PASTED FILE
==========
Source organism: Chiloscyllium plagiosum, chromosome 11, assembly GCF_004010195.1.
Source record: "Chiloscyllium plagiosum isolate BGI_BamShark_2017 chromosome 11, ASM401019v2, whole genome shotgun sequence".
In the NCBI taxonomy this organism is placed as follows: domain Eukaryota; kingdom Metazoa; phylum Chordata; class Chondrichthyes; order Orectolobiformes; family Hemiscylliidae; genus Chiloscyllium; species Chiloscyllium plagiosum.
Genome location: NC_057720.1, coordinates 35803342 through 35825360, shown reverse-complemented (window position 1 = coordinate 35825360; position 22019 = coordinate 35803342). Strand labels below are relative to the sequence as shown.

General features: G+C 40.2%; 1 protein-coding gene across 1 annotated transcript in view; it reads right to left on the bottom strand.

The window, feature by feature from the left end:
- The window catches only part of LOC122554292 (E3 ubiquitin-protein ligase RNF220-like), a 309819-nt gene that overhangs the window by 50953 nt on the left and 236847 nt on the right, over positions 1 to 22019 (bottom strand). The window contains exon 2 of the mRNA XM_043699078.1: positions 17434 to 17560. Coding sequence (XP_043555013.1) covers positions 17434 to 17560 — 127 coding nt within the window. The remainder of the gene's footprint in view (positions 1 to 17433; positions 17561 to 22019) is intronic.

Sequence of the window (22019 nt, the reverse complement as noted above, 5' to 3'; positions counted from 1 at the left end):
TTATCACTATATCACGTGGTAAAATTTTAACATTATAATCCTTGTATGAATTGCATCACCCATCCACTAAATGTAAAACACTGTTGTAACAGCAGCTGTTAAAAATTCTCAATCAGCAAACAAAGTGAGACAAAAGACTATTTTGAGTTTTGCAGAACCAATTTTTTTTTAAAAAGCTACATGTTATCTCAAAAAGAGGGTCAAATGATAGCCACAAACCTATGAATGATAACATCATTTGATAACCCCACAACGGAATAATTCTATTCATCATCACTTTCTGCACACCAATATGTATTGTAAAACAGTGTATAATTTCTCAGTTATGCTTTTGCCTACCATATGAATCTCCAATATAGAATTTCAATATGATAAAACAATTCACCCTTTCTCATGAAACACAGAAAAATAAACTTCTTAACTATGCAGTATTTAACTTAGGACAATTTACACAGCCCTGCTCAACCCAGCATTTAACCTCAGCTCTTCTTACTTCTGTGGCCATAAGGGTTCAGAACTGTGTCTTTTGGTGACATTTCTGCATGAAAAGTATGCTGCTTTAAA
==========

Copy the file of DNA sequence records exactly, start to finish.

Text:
Source organism: Chiloscyllium plagiosum, chromosome 11, assembly GCF_004010195.1.
Source record: "Chiloscyllium plagiosum isolate BGI_BamShark_2017 chromosome 11, ASM401019v2, whole genome shotgun sequence".
In the NCBI taxonomy this organism is placed as follows: domain Eukaryota; kingdom Metazoa; phylum Chordata; class Chondrichthyes; order Orectolobiformes; family Hemiscylliidae; genus Chiloscyllium; species Chiloscyllium plagiosum.
Genome location: NC_057720.1, coordinates 35803342 through 35825360, shown reverse-complemented (window position 1 = coordinate 35825360; position 22019 = coordinate 35803342). Strand labels below are relative to the sequence as shown.

General features: G+C 40.2%; 1 protein-coding gene across 1 annotated transcript in view; it reads right to left on the bottom strand.

The window, feature by feature from the left end:
- The window catches only part of LOC122554292 (E3 ubiquitin-protein ligase RNF220-like), a 309819-nt gene that overhangs the window by 50953 nt on the left and 236847 nt on the right, over positions 1 to 22019 (bottom strand). The window contains exon 2 of the mRNA XM_043699078.1: positions 17434 to 17560. Coding sequence (XP_043555013.1) covers positions 17434 to 17560 — 127 coding nt within the window. The remainder of the gene's footprint in view (positions 1 to 17433; positions 17561 to 22019) is intronic.

Sequence of the window (22019 nt, the reverse complement as noted above, 5' to 3'; positions counted from 1 at the left end):
TTATCACTATATCACGTGGTAAAATTTTAACATTATAATCCTTGTATGAATTGCATCACCCATCCACTAAATGTAAAACACTGTTGTAACAGCAGCTGTTAAAAATTCTCAATCAGCAAACAAAGTGAGACAAAAGACTATTTTGAGTTTTGCAGAACCAATTTTTTTTTAAAAAGCTACATGTTATCTCAAAAAGAGGGTCAAATGATAGCCACAAACCTATGAATGATAACATCATTTGATAACCCCACAACGGAATAATTCTATTCATCATCACTTTCTGCACACCAATATGTATTGTAAAACAGTGTATAATTTCTCAGTTATGCTTTTGCCTACCATATGAATCTCCAATATAGAATTTCAATATGATAAAACAATTCACCCTTTCTCATGAAACACAGAAAAATAAACTTCTTAACTATGCAGTATTTAACTTAGGACAATTTACACAGCCCTGCTCAACCCAGCATTTAACCTCAGCTCTTCTTACTTCTGTGGCCATAAGGGTTCAGAACTGTGTCTTTTGGTGACATTTCTGCATGAAAAGTATGCTGCTTTAAA